Oct 1 ’05
z/Bottom Line: Common Discourtesy
Parents strive for the best for their children, and in most households, that extends to a litany of manners imposed early on that make no sense to the kid who just wants to be a kid. Sit up straight; don’t talk with your mouth full; say please and thank you. As evolved adults, we realize these “constraints on our creativity” were our parents’ attempts at helping us learn how to play nice with others, employing respect and civility in what would otherwise be a chaotic world. And for that, we thank them.
But in graduating from Life’s Rules 101, these common-sense approaches that make person-to-person relationships more trustworthy and cooperative appear to have skipped over a section that was equally important. Our parents (or mentors, advisors, teachers, and managers) neglected to impart that it was also vital to extend these efforts to the world of business.
It has become too commonplace for people in business to disregard even common courtesies to the point they appear as deliberate discourtesies. Something has happened over the years to produce a “class” system where manners are important only if the relationship is directly pointing to the bottom line.
In the mainframe industry, we are many groups all intertwined with IBMers, vendors, customers, and partners. Yet even though these are all different roles, they still deserve the same level of respect and courtesy that Mom wagged her finger about. But the reality is far from this standard, particularly when the encounter isn’t with an existing or prospective customer.
A view has developed through the years that anybody who doesn’t fall into the customer category merely wants something from you, and because of that, manners don’t apply. This has given way to almost a standard operating procedure of engaging the other party for questions/proof of concepts/information/research/agreements, and then simply vanishing in terms of responding. This is illustrated with the all too common and seemingly accepted practices of not returning phone calls, e-mails, and missing agreed upon appointments.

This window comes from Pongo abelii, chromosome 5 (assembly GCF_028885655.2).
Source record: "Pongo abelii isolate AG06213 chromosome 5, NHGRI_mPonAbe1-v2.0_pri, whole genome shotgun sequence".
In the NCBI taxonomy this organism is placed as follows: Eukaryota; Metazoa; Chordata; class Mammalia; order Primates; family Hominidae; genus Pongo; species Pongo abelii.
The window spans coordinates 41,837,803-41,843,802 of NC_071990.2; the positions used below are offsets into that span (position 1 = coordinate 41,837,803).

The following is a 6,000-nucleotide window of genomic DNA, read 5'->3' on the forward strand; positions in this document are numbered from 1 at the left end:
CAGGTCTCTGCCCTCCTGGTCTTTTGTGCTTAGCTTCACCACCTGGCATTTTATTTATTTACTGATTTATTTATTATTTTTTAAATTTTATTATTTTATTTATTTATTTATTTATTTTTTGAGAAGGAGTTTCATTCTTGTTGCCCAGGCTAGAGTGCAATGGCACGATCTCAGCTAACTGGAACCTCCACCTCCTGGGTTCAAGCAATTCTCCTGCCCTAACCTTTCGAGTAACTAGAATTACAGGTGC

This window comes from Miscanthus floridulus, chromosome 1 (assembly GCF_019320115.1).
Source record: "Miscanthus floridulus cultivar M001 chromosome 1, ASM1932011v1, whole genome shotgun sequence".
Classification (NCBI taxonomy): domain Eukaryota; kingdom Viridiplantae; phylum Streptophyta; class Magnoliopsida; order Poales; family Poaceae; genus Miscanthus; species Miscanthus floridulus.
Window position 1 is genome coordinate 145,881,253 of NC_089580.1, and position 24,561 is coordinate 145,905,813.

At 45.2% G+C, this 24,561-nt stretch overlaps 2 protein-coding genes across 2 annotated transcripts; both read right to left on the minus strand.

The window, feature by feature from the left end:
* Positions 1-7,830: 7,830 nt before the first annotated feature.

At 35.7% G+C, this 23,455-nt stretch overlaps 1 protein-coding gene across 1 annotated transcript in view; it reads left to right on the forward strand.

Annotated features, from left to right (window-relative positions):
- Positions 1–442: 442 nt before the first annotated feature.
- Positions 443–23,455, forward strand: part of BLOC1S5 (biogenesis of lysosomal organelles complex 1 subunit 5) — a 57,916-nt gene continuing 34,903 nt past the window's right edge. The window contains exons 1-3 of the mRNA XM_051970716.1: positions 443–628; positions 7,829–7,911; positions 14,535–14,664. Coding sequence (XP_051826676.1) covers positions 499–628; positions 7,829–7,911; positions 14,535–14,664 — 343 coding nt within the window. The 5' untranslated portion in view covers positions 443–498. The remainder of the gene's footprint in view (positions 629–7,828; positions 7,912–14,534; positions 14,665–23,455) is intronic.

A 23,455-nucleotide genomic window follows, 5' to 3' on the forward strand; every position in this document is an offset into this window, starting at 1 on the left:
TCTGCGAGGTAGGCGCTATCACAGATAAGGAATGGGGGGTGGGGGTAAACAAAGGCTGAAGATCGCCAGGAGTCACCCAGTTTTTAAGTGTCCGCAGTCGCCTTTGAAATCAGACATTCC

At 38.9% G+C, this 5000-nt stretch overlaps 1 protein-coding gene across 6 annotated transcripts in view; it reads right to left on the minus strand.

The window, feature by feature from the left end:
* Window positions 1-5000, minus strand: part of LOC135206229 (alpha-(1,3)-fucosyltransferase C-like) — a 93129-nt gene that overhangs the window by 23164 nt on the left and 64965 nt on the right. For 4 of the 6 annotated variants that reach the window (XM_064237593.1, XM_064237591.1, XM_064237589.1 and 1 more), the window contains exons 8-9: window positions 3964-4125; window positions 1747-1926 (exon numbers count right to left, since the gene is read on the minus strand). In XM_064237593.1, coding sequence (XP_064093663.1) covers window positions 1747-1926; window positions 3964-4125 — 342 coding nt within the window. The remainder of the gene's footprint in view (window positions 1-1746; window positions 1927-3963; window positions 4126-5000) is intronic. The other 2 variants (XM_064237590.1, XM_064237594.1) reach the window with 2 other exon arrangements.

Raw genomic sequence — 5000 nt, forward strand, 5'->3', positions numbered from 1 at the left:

The tragic part of this is the excuse that has been offered—it’s just business, not personal.
Business is about the pursuit of a goal, but when the goal is at the expense of the inter-personal encounters that pave the road, as a society, we’ve lost something. And it’s time to restore some order.
Our company recently took an unprecedented (for us) step in one instance. A customer we’ve serviced and partnered with for more than 10 years had, over the last year, adopted this type of relationship management. We made several attempts to resolve the issue, but when there was seemingly no response to our pleas to fix the relationship, we decided to end it. As in many relationships, both parties have to regard the care and feeding process; one side can’t do it alone. In this case, what seemed like disrespect was no longer an acceptable way of doing business.
But with this customer, the most remarkable thing happened. The gravity of the decision caused them to take notice, and they came to us asking for a conversation. After a lengthy discussion, they apologized and spent a good deal of time explaining to us their current challenges, and how they had impacted their responsiveness. They didn’t offer this as an excuse, and in the end, they asked us to please consider working together.
This was an easy decision—communication was all we were seeking in the first place. We welcomed the relationship back with open arms. Even more remarkable is the way this relationship has now taken on a new meaning to both sides—stronger and more involved, as partners should be. As what happens often with such encounters, both of us now see this as a more important and meaningful relationship that can be trusted.
We are all partners in our world of mainframe business, regardless of the “side” of the relationship. The call here is for CIOs to instill this throughout their organizations. It’s time to put an end to the notion that just because an interaction is with a vendor or partner, the rules of engagement are different. Even though they may not be writing checks to your organization, they potentially could play an important role. That’s why you’ve engaged them to start with. And steps must be taken to ensure they don’t receive any less courtesy than an important customer.
As with many facets of life, the golden rule applies here as well. And if nothing else, let’s do it to make Mom proud.